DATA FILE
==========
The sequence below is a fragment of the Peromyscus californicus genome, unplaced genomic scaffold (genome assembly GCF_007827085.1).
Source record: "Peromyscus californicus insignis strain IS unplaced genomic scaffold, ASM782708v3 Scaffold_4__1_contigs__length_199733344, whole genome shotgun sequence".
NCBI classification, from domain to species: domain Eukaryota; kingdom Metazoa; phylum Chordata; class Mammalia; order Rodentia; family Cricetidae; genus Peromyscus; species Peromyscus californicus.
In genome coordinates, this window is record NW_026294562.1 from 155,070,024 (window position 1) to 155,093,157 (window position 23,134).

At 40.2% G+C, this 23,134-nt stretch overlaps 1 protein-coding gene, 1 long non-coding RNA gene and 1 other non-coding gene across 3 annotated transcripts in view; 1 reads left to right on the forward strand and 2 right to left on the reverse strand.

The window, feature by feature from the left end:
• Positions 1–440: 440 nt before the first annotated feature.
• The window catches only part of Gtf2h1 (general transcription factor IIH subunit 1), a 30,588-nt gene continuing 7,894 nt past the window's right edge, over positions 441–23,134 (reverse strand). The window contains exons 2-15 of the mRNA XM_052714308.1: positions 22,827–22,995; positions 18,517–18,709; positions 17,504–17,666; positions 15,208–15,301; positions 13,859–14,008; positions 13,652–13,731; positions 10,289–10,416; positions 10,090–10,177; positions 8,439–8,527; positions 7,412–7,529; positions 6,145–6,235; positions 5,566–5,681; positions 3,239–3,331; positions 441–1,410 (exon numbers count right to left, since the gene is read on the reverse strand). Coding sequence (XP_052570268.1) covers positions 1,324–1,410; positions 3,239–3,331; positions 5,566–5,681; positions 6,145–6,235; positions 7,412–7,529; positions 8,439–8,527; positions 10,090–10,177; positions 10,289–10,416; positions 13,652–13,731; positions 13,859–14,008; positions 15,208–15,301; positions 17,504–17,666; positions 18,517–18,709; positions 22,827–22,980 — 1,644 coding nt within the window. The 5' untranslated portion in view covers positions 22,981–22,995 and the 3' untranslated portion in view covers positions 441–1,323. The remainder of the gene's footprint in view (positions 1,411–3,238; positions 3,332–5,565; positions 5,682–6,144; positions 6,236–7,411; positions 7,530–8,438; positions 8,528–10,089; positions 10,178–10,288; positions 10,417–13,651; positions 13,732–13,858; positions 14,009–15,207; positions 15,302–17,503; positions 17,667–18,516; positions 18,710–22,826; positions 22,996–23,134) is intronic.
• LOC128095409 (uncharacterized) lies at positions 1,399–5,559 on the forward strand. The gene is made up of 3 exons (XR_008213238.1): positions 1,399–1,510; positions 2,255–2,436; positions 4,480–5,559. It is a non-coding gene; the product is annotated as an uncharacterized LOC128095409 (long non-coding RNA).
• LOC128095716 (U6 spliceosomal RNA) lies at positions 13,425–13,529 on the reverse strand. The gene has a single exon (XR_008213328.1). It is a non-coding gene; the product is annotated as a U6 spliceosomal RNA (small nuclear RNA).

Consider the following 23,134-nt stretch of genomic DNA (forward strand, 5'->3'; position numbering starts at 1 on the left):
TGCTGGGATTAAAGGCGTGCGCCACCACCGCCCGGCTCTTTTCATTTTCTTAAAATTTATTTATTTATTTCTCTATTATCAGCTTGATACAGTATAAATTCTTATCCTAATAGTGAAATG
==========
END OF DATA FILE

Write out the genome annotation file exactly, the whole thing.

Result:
The sequence below is a fragment of the Peromyscus californicus genome, unplaced genomic scaffold (genome assembly GCF_007827085.1).
Source record: "Peromyscus californicus insignis strain IS unplaced genomic scaffold, ASM782708v3 Scaffold_4__1_contigs__length_199733344, whole genome shotgun sequence".
NCBI classification, from domain to species: domain Eukaryota; kingdom Metazoa; phylum Chordata; class Mammalia; order Rodentia; family Cricetidae; genus Peromyscus; species Peromyscus californicus.
In genome coordinates, this window is record NW_026294562.1 from 155,070,024 (window position 1) to 155,093,157 (window position 23,134).

At 40.2% G+C, this 23,134-nt stretch overlaps 1 protein-coding gene, 1 long non-coding RNA gene and 1 other non-coding gene across 3 annotated transcripts in view; 1 reads left to right on the forward strand and 2 right to left on the reverse strand.

The window, feature by feature from the left end:
• Positions 1–440: 440 nt before the first annotated feature.
• The window catches only part of Gtf2h1 (general transcription factor IIH subunit 1), a 30,588-nt gene continuing 7,894 nt past the window's right edge, over positions 441–23,134 (reverse strand). The window contains exons 2-15 of the mRNA XM_052714308.1: positions 22,827–22,995; positions 18,517–18,709; positions 17,504–17,666; positions 15,208–15,301; positions 13,859–14,008; positions 13,652–13,731; positions 10,289–10,416; positions 10,090–10,177; positions 8,439–8,527; positions 7,412–7,529; positions 6,145–6,235; positions 5,566–5,681; positions 3,239–3,331; positions 441–1,410 (exon numbers count right to left, since the gene is read on the reverse strand). Coding sequence (XP_052570268.1) covers positions 1,324–1,410; positions 3,239–3,331; positions 5,566–5,681; positions 6,145–6,235; positions 7,412–7,529; positions 8,439–8,527; positions 10,090–10,177; positions 10,289–10,416; positions 13,652–13,731; positions 13,859–14,008; positions 15,208–15,301; positions 17,504–17,666; positions 18,517–18,709; positions 22,827–22,980 — 1,644 coding nt within the window. The 5' untranslated portion in view covers positions 22,981–22,995 and the 3' untranslated portion in view covers positions 441–1,323. The remainder of the gene's footprint in view (positions 1,411–3,238; positions 3,332–5,565; positions 5,682–6,144; positions 6,236–7,411; positions 7,530–8,438; positions 8,528–10,089; positions 10,178–10,288; positions 10,417–13,651; positions 13,732–13,858; positions 14,009–15,207; positions 15,302–17,503; positions 17,667–18,516; positions 18,710–22,826; positions 22,996–23,134) is intronic.
• LOC128095409 (uncharacterized) lies at positions 1,399–5,559 on the forward strand. The gene is made up of 3 exons (XR_008213238.1): positions 1,399–1,510; positions 2,255–2,436; positions 4,480–5,559. It is a non-coding gene; the product is annotated as an uncharacterized LOC128095409 (long non-coding RNA).
• LOC128095716 (U6 spliceosomal RNA) lies at positions 13,425–13,529 on the reverse strand. The gene has a single exon (XR_008213328.1). It is a non-coding gene; the product is annotated as a U6 spliceosomal RNA (small nuclear RNA).

Consider the following 23,134-nt stretch of genomic DNA (forward strand, 5'->3'; position numbering starts at 1 on the left):
TGCTGGGATTAAAGGCGTGCGCCACCACCGCCCGGCTCTTTTCATTTTCTTAAAATTTATTTATTTATTTCTCTATTATCAGCTTGATACAGTATAAATTCTTATCCTAATAGTGAAATG